Now what does this have to do with the price of tea in China? Well the same way you have influential people socially engineering events that were/are Freemasons here in America, you have the same influential people socially engineering events that were/are Freemasons in France. They historically haven't, and generally don't, rock with eachother. Behind the veil of so-called alliances there are fundamental masonic differences between America and France as it relates to their geopolitical agendas and socioeconomic interests. Some of the historical pettiness, jeering and criticism Americans have about France being weak and bogus is really based upon how American Freemasons have generally looked at and still look at the French for allowing women into the lodge. Because of that, and regardless what you see on the surface, America and France have irreconcilable masonic differences that historical tragedies, and tragedies like we just witnessed, have not been able to mend. What looks like solidarity today will be separation with a side of sarcasm, tomorrow.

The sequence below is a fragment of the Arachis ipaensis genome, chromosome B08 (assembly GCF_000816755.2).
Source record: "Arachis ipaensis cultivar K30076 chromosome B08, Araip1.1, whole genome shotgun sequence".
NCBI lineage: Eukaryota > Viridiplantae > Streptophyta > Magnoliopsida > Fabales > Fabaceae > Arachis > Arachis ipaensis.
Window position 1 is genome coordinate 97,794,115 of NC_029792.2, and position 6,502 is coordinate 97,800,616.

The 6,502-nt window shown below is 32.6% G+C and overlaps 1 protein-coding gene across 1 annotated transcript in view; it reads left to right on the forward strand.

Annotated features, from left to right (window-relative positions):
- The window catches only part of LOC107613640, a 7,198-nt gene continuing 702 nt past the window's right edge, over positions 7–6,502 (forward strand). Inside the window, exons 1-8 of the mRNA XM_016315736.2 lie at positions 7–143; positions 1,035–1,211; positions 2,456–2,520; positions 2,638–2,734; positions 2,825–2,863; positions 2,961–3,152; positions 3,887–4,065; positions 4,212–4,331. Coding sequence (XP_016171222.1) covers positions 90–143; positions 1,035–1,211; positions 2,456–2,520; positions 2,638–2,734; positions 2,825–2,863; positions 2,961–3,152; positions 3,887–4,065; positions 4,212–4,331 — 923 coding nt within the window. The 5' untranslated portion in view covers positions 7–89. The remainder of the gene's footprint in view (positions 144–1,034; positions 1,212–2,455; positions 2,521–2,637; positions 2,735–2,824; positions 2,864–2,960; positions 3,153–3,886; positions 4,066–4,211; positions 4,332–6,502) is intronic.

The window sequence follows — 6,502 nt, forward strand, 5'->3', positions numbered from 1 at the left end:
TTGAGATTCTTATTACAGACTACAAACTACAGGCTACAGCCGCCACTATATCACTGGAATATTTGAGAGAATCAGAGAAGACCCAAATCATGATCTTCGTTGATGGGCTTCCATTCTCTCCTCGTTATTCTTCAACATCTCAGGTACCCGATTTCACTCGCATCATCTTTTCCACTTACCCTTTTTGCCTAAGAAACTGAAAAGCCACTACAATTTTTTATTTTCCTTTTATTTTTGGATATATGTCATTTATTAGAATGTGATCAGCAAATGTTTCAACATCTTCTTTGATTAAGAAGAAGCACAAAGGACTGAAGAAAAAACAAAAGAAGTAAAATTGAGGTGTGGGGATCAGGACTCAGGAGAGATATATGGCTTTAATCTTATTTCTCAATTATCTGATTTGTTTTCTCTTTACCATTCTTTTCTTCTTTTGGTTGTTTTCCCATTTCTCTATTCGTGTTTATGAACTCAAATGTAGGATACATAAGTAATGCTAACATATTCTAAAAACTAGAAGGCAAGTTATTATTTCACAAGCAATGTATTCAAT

This is at the root of some of America's "Francophobia": the historical stereotypes and hostility towards the French government, culture and people of France. And no, I didn't make that word up. Research it.

Francophobia